In an interview to DW correspondent Nikita Zholkver, the famous writer Boris Akunin compared the current situation in Russia with the times between the two Russian revolutions.
Russian-speaking Dnipropetrovsk has always been impartial in its opinion on the rest of Ukraine. None of the local politicians sparked anti-Ukrainian hysteria, but there has been no uprise of Ukrainian patriotism here either. Back in February thousands of Dnipropetrovsk citizens, akin to those in Donetsk and Kharkiv, gathered for Anti-Maidans.
Everything changed in March, when local industrial magnate Igor Kolomoyskiy became the governor of the oblast, and the co-owner of the biggest shopping mall in the city “Passage” Boris Filatov was appointed his deputy. By the way, during the last days of Yanukovich’s presidency, when Filatov was outside of Ukraine, the government quickly made up criminal charges against the businessman because the big screen inside “Passage” shopping mall, instead of traditional advertising, started broadcasting Channel 5 during the clashes in Maidan. Continue reading
Paul Goble, originally on Window on Eurasia
Staunton, June 16 – The Russian authorities have unleashed and are conducting a war in Ukraine, “a new type of war without declaration or a front line” and one that is simultaneously “destroying all official Soviet and post-Soviet myths and clarifying the real nature of the political regime in Russia,” according to Igor Chubais.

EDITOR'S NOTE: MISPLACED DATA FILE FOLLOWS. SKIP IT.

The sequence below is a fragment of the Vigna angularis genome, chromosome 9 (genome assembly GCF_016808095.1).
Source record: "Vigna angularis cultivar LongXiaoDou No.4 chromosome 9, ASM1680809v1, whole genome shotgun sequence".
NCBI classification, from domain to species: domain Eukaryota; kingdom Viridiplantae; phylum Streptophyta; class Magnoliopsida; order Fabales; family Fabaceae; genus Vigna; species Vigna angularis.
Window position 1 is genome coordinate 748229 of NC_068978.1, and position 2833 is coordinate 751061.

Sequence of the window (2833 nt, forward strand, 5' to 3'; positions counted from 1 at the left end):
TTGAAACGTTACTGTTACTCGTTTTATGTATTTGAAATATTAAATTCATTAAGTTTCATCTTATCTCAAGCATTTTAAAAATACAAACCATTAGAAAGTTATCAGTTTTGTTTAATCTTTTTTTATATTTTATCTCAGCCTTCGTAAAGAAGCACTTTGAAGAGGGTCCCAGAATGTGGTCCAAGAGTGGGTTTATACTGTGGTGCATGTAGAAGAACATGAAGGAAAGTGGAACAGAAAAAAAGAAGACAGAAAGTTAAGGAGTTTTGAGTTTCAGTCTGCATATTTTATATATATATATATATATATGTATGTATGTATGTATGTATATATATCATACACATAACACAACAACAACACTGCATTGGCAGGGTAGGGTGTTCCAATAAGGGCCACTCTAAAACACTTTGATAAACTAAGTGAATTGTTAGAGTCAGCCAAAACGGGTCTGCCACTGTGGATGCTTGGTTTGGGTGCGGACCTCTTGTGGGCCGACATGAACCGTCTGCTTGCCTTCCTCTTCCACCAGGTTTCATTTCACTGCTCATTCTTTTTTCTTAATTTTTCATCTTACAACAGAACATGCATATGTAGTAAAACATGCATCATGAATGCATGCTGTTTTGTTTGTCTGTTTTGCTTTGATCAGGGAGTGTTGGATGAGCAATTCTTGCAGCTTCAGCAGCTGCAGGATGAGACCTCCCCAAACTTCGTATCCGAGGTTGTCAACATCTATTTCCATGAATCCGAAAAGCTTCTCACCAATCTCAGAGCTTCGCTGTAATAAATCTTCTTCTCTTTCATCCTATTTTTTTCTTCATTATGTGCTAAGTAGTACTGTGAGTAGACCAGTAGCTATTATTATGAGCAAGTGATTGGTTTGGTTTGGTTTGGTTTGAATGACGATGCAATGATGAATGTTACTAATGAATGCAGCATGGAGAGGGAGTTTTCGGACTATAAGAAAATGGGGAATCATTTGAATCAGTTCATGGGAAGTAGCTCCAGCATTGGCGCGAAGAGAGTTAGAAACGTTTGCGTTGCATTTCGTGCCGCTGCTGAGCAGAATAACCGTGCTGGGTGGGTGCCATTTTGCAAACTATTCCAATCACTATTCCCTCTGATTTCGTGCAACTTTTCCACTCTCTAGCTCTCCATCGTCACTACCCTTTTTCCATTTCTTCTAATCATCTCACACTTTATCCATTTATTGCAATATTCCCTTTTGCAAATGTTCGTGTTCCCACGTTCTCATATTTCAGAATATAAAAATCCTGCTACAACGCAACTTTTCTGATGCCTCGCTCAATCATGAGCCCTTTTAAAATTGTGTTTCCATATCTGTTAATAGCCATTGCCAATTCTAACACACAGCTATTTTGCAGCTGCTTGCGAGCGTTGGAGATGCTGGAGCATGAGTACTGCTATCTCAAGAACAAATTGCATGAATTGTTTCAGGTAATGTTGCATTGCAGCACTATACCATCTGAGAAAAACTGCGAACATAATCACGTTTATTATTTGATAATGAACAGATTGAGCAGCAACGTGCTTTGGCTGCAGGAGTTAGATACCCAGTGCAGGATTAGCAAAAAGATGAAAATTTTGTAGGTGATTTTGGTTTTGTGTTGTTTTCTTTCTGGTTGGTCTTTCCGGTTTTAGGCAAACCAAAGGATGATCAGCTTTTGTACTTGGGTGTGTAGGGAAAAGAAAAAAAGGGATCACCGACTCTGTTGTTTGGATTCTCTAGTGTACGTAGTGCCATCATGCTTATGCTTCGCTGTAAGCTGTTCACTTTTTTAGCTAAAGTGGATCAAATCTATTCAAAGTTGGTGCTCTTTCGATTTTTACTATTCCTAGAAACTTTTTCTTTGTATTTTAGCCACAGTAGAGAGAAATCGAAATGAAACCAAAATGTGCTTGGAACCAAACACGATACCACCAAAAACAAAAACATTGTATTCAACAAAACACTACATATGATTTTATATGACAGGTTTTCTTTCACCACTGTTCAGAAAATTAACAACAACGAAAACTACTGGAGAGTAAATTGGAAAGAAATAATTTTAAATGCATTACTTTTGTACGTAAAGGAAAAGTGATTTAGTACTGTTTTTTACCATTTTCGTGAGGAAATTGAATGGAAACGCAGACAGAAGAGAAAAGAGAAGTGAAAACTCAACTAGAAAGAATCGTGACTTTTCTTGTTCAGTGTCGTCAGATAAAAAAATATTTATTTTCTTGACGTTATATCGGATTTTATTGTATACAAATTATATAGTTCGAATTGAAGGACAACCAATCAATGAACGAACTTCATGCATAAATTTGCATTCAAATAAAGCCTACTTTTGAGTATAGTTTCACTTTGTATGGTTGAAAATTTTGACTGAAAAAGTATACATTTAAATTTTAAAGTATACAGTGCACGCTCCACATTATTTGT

Chubais, a Moscow professor and commentator and the elder brother of UES head Anatoly Chubais, says in a blog post yesterday that as a result of what Putin is doing in Ukraine, “everyone must understand that a reborn and updated Stalinist regime is operating in Russia” (aboutru.com/2014/06/i7333/). Continue reading
Myroslav Marynovych, speaking at the ceremony of the Truman–Reagan Award,
Washington DC, June 11, 2014
First of all let me thank once again, in your presence, the Victims of Communism Memorial Foundation for awarding me the Truman–Reagan Medal of Freedom. It’s a true honor for me and for many of my fellow Ukrainians.
Let me further develop some ideas expressed during my earlier Acceptance speech.
As you already know, I had been a prisoner of conscience (as Amnesty International puts it), imprisoned from 1977 to 1987 for human rights activities in the former Soviet Union. The time in the Soviet GULAG happened to be the most difficult, but, at the same time, the most spiritually rewarding in my life. Continue reading
This week I was supposed to be in the territorial defence battalion “Aidar” with the Ukrainian Defence Ministry. Instead of this, I am writing this blog in Somy.
I will try to avoid being emotional in describing our adventures to the maximum. Continue reading
By Jon Barrow
There is broad agreement that Poroshenko has been giving a good account of himself so far. He gave an excellent inaugural speech; but has also been displaying the kind of behavior which might suggest he understands the idea of public service. This is in stark contrast to Yanukovich, who behaved like an oriental potentate – shutting down roads to speed around in convoys of black limousines; on one occasion Yanu’s security detail – the story goes – blocked off the public toilet on a visit to Brussels – denying access to bewildered Eurocrats, while the boss relieved himself. Continue reading
Arseniy Yatseniuk’s Cabinet of Ministers has passed the 100-day barrier, after which the moratorium on the criticism of the government’s work ends. But the majority of the experts surveyed by Forbes are not hasty to make use of this right now. Their verdict: under conditions of war, the Cabinet of Ministers has done everything possible, and it is at least naïve to demand reform, even those they had promised and those that are very relevant. Continue reading